A century of memories rooted in Cecil County
Jun 04, 2015 10:11AM
● By Richard Gaw
By John Chambless, Staff WriterFrom the front porch of her home in Cecilton, Rebecca Smith can look left and right on Main Street and see the places where most of her life has played out.
At 100, Smith has lived through a century of unimaginable change – and she remembers it all. While slowed a bit by hearing and vision problems, Smith still lives in the house her father built when she was 7 years old. She was born in December 1914 in a home next to the feed store her father operated in Cecilton. That home is gone now, but the family moved less than half a mile away, and they stayed put.
"I guess you could say I'm deeply rooted," Smith said with a smile during an interview in her tidy living room.
With a sharp memory that includes the names of families who originally lived in two of the grand Victorian homes still standing in Cecilton, Smith thought for a moment when asked to recall her earliest memory.
"Let's see," she said. "I believe my first real memory was seeing my mother in the kitchen. She was cooking. She was a wonderful cook. And I remember my brother, who is now dead. I can see him waddling around the house. He was born in 1913 and I was born in 1914."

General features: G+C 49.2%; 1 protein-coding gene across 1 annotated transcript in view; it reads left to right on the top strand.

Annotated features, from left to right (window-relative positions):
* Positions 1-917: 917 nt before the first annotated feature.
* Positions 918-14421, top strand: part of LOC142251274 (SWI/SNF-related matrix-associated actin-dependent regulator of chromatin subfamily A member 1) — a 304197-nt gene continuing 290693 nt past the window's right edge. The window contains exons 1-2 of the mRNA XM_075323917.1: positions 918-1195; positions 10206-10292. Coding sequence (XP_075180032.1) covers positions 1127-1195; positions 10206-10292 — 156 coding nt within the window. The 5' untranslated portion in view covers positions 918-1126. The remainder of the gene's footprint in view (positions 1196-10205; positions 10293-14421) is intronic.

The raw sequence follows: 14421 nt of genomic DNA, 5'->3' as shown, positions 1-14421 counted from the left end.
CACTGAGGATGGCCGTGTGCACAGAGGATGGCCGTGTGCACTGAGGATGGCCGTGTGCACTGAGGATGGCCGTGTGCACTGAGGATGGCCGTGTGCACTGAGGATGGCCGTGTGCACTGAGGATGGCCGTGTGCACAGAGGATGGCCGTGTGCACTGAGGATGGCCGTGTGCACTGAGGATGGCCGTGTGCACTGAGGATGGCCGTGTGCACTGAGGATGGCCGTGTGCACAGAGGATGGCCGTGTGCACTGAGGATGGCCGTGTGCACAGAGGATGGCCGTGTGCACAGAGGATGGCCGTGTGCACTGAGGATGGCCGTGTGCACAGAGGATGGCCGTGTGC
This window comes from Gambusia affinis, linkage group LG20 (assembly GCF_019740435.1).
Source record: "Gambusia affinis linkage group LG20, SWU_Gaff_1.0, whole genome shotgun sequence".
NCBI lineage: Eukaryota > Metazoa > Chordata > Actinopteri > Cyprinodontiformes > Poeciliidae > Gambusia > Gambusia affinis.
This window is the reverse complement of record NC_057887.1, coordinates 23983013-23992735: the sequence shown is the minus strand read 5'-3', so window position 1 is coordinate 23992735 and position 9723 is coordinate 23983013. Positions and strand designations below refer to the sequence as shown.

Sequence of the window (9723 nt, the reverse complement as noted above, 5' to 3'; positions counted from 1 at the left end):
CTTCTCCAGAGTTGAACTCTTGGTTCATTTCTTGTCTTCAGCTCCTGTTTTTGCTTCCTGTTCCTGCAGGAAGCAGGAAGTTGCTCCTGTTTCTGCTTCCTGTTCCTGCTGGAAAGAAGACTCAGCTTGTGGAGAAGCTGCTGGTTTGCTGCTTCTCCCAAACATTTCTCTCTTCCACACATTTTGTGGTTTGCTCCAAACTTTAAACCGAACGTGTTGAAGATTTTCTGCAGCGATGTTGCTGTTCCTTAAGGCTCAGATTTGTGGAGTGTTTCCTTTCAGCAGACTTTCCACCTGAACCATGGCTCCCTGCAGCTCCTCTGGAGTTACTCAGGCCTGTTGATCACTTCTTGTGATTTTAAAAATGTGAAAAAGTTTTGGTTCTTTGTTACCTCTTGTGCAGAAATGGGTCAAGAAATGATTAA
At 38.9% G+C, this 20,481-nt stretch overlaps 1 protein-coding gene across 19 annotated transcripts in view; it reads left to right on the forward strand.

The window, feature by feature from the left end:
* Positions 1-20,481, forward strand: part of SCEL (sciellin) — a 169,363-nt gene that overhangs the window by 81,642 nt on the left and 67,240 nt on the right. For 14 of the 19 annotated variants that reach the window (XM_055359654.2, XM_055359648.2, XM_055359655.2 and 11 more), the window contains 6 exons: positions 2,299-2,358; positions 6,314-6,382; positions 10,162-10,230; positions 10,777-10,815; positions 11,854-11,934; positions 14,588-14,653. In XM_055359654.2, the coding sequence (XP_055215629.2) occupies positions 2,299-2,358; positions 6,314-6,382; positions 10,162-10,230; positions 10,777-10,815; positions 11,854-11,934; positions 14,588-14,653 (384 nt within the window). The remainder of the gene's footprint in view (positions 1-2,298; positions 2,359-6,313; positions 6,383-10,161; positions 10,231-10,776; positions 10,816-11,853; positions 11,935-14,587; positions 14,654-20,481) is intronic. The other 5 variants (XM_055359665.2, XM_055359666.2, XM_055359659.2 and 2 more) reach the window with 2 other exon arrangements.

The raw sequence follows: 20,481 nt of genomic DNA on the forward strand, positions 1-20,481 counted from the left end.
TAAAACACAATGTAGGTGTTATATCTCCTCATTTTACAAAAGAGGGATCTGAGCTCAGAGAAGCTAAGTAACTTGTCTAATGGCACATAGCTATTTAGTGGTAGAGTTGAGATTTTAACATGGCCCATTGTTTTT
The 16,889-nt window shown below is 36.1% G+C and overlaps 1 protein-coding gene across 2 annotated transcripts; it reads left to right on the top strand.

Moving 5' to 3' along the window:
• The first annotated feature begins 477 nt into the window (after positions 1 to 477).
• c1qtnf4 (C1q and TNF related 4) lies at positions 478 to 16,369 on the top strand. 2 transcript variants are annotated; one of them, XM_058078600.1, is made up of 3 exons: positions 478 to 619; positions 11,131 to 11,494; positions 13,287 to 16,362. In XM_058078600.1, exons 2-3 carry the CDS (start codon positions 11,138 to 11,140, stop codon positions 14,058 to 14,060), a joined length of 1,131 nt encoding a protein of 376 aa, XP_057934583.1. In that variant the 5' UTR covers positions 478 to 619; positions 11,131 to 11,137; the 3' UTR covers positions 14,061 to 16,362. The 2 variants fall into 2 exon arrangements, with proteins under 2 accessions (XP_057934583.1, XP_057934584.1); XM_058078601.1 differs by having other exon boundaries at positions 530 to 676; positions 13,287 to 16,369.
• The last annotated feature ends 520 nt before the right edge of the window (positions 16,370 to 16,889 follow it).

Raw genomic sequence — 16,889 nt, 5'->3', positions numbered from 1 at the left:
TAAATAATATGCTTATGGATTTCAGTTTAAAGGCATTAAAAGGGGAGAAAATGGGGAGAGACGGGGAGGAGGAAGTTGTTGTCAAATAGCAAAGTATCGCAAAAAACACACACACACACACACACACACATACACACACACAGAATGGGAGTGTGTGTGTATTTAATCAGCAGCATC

Smith said she remembers a man coming back to Cecilton from World War 1. "He had lost part of his arm in the war," she said. "His name was Morris Coppage. His father had a furniture store, and he was also the undertaker."
And so, beginning in an era when The Great War was a fresh calamity, Smith began to trace the arc of her remarkable life in Cecil County – her 41 years of teaching, followed by 24 years as a judge of the Orphans Court, and her lifelong love of history and education.
"My father was a very spiritual man who taught us that we must give thanks for what we have, and do what we can for other people," she said. "He ran a feed store here in town, where he sold cow feed and coal. The building is right across from the Zion Methodist Church."
At the church, Smith's name is on the cradle roll. She has attended the church all her life. "I remember when they built the community house that adjoins the church in the 1920s," she said. "I remember when they were digging, and they used a horse and a scoop. It was interesting to watch. I was there when the cornerstone was laid. We put things in the cornerstone – pennies, little things that we children thought should go in there."
Smith has a younger brother, Bennett, who's still living in Aberdeen, Md. He's seven years younger and nags her about living alone, Smith said with a smile.
Cecilton had four general stores when she was young, making the village fairly independent. As a child, Smith loved learning. "I used to read a lot, and I had a teacher who inspired me," she said. "I had a desire to go to college and do something, you know? There wasn't anything in Cecilton. A representative from Western Maryland College visited, and he talked me into going there."